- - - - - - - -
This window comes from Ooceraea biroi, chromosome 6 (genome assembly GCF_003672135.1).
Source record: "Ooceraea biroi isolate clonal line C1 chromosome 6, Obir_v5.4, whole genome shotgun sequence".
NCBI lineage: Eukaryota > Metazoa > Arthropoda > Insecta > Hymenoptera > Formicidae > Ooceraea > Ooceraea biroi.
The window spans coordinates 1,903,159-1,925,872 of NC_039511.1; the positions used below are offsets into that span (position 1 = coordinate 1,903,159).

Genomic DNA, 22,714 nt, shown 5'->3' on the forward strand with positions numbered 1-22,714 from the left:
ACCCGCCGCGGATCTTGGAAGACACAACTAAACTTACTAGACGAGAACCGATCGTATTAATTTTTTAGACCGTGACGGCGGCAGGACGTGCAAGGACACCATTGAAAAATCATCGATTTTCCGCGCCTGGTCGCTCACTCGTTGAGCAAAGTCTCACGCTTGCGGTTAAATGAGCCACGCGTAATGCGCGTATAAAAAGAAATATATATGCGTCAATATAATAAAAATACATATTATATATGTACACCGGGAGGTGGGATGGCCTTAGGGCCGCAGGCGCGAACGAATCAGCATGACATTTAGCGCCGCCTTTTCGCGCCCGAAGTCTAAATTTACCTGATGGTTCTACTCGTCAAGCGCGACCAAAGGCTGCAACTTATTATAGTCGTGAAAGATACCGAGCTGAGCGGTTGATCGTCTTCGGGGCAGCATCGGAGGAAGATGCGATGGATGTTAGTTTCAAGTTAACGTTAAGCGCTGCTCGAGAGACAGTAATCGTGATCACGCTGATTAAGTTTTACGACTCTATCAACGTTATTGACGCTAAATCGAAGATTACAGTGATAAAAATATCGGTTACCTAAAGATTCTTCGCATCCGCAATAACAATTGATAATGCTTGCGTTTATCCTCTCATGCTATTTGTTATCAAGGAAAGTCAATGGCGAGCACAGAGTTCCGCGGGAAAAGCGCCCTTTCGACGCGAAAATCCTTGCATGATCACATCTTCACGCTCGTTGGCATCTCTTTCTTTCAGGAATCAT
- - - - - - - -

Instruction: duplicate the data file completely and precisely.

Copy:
This window comes from Ooceraea biroi, chromosome 6 (genome assembly GCF_003672135.1).
Source record: "Ooceraea biroi isolate clonal line C1 chromosome 6, Obir_v5.4, whole genome shotgun sequence".
NCBI lineage: Eukaryota > Metazoa > Arthropoda > Insecta > Hymenoptera > Formicidae > Ooceraea > Ooceraea biroi.
The window spans coordinates 1,903,159-1,925,872 of NC_039511.1; the positions used below are offsets into that span (position 1 = coordinate 1,903,159).

Genomic DNA, 22,714 nt, shown 5'->3' on the forward strand with positions numbered 1-22,714 from the left:
ACCCGCCGCGGATCTTGGAAGACACAACTAAACTTACTAGACGAGAACCGATCGTATTAATTTTTTAGACCGTGACGGCGGCAGGACGTGCAAGGACACCATTGAAAAATCATCGATTTTCCGCGCCTGGTCGCTCACTCGTTGAGCAAAGTCTCACGCTTGCGGTTAAATGAGCCACGCGTAATGCGCGTATAAAAAGAAATATATATGCGTCAATATAATAAAAATACATATTATATATGTACACCGGGAGGTGGGATGGCCTTAGGGCCGCAGGCGCGAACGAATCAGCATGACATTTAGCGCCGCCTTTTCGCGCCCGAAGTCTAAATTTACCTGATGGTTCTACTCGTCAAGCGCGACCAAAGGCTGCAACTTATTATAGTCGTGAAAGATACCGAGCTGAGCGGTTGATCGTCTTCGGGGCAGCATCGGAGGAAGATGCGATGGATGTTAGTTTCAAGTTAACGTTAAGCGCTGCTCGAGAGACAGTAATCGTGATCACGCTGATTAAGTTTTACGACTCTATCAACGTTATTGACGCTAAATCGAAGATTACAGTGATAAAAATATCGGTTACCTAAAGATTCTTCGCATCCGCAATAACAATTGATAATGCTTGCGTTTATCCTCTCATGCTATTTGTTATCAAGGAAAGTCAATGGCGAGCACAGAGTTCCGCGGGAAAAGCGCCCTTTCGACGCGAAAATCCTTGCATGATCACATCTTCACGCTCGTTGGCATCTCTTTCTTTCAGGAATCAT